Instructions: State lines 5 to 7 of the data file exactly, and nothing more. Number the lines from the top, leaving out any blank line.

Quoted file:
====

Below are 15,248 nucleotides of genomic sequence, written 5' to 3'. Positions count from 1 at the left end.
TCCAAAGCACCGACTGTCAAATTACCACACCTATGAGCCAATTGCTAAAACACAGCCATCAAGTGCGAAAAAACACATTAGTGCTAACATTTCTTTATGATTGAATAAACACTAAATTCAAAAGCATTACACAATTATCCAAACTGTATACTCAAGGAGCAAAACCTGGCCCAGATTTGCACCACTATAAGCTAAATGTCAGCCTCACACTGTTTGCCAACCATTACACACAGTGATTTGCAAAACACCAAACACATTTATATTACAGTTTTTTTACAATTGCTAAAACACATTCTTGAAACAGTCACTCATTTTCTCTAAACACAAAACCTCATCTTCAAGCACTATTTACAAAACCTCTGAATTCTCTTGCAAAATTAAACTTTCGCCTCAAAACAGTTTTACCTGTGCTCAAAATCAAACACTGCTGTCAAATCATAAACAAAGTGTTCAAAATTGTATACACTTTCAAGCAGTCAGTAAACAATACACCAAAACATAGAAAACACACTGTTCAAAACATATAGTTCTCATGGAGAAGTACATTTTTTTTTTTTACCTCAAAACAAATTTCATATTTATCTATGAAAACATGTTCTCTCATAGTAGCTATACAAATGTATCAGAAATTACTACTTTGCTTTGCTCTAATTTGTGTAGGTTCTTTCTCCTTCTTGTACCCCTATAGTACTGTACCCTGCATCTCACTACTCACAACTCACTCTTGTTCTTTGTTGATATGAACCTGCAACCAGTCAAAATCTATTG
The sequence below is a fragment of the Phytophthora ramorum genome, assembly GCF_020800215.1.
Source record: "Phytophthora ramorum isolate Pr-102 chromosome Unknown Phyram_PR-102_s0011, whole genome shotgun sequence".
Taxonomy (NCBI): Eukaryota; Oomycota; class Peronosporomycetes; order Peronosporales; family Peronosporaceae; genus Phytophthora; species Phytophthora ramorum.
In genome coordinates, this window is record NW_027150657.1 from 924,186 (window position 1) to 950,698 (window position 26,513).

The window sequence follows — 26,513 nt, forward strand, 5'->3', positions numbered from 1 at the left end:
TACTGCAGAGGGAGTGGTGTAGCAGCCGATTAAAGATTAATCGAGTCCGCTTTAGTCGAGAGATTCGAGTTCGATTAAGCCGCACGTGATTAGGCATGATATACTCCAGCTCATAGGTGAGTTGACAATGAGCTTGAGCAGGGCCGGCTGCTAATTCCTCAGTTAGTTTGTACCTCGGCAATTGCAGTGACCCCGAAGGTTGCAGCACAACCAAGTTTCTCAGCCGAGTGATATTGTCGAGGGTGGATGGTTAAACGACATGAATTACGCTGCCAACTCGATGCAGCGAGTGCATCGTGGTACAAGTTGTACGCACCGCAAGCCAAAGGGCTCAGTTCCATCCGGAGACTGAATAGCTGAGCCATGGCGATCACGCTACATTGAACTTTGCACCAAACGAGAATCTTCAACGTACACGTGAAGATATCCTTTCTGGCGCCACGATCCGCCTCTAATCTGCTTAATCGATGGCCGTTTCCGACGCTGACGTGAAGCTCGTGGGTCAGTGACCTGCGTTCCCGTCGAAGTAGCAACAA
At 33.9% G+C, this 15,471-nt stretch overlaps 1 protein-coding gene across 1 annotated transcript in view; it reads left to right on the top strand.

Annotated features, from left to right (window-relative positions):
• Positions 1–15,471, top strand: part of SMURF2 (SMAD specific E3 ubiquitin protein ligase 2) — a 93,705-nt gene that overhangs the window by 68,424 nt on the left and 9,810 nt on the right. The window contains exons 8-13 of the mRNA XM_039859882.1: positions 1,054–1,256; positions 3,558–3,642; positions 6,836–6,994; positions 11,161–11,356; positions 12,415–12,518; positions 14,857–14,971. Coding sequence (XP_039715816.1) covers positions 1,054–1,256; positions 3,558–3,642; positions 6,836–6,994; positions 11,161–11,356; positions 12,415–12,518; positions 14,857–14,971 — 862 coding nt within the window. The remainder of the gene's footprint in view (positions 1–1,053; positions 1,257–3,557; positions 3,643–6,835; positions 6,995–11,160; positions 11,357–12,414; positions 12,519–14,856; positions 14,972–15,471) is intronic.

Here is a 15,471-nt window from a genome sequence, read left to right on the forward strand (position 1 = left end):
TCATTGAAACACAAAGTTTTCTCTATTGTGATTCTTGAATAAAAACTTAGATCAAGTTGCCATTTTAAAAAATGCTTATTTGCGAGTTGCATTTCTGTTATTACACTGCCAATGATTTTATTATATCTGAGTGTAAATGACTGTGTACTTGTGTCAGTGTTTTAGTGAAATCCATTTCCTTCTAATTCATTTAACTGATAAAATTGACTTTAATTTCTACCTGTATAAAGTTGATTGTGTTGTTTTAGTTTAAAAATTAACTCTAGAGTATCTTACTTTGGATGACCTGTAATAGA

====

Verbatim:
Taxonomy (NCBI): Eukaryota; Oomycota; class Peronosporomycetes; order Peronosporales; family Peronosporaceae; genus Phytophthora; species Phytophthora ramorum.
In genome coordinates, this window is record NW_027150657.1 from 924,186 (window position 1) to 950,698 (window position 26,513).

The window sequence follows — 26,513 nt, forward strand, 5'->3', positions numbered from 1 at the left end: